boiler efficiency =Q*((Hg-Hf)/q)*(GCV *100 ) Q =Total steam flow Hg= Enthalpy of saturated vapor in k cal/kg Hf =Enthalpy of give food to water in kcal/kg q= quantity of energy use in kg/hr GCV =gross calorific value in kcal/kg like family pet coke (8200 kcal/KG)
indirect method -to measure the boiler efficiency in indirect method, we are in need of a subsequent parameter like
Ultimate analysis of gasoline (H2,S2,S,C moisture constraint, ash constraint)
percentage of O2 or CO2 at flue gas
flue gas temperature at outlet
ambient temperature in deg c and humidity of air in kg/kg
GCV of gasoline in kcal/kg
ash percentage in combustible fuel
GCV of ash in kcal/kg
Boilers can be classified in to the following configurations:
Pot boiler or Haycock boiler/Haystack boiler: a primitive "kettle" in which a fireplace heats a partially filled water box from below. 18th century Haycock boilers generally produced and stored large quantities of very low-pressure steam, barely above that of the atmosphere often. These could burn off wood or most often, coal. Efficiency was suprisingly low.
Flued boiler with one or two large flues-an early forerunner or kind of fire-tube boiler.
Diagram of a fire-tube boiler
Fire-tube boiler: Here, drinking water partially fills a boiler barrel with a little volume remaining above to support the steam (steam space). This is the kind of boiler used in almost all steam locomotives. The heat source is in the furnace or firebox that has to be kept permanently surrounded by the water in order to maintain the temperatures of the heating surface below the boiling point. The furnace can be situated at one end of a fire-tube which lengthens the road of the hot gases, thus augmenting the heating surface which can be further increased by causing the gases invert direction through a second parallel tube or a bundle of multiple tubes (two-pass or come back flue boiler); additionally the gases may be taken along the sides and then beneath the boiler through flues (3-pass boiler). In case there is a locomotive-type boiler, a boiler barrel extends from the firebox and the hot gases pass through a lot of money of fire pipes inside the barrel which greatly escalates the heating system surface in comparison to a single tube and further improves heat transfer. Fire-tube boilers have a comparatively low rate of vapor production usually, but high steam storage capacity. Fire-tube boilers burn solid fuels mainly, but are readily flexible to those of the liquid or gas variety.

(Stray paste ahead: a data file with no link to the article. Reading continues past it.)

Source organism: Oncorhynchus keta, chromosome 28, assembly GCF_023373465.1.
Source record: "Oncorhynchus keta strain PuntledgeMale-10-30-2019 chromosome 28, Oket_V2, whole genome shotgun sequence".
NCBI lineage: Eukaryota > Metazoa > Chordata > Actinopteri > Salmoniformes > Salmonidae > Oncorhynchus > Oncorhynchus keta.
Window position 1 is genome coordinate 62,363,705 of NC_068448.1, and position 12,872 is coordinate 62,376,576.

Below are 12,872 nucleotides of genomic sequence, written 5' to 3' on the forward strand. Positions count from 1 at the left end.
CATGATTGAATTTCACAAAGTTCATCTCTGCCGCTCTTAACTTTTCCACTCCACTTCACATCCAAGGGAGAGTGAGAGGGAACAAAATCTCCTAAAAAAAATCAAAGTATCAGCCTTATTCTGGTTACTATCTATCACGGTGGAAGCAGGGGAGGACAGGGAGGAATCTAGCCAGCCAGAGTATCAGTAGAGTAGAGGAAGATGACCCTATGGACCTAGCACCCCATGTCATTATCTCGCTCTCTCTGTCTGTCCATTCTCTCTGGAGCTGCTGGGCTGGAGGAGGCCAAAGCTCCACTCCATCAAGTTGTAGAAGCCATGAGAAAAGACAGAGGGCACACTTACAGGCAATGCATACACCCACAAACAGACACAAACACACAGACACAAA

Diagram of the water-tube boiler.
Water-tube boiler: In this type, tubes filled with drinking water are arranged in the furnace in a number of possible configurations. Water pipes connect large drums Often, the lower ones containing water and the top ones water and steam; in other instances, like a mono-tube boiler, water is circulated with a pump through a succession of coils. This type generally gives high vapor production rates, but less storage capacity than the above mentioned. Water tube boilers can be made to exploit any warmth source and tend to be preferred in high-pressure applications since the high-pressure water/steam is contained within small size pipes which can withstand the pressure with a thinner wall structure.
Flash boiler: A flash boiler is a specialized type of water-tube boiler where pipes are close together and drinking water is pumped through them. A flash boiler differs from the kind of mono-tube steam generator where the pipe is permanently filled with water. In a flash boiler, the tube is held so hot that the water feed is quickly flashed into steam and superheated. Flash boilers acquired some use in cars in the 19th century which use continued into the early 20th century. .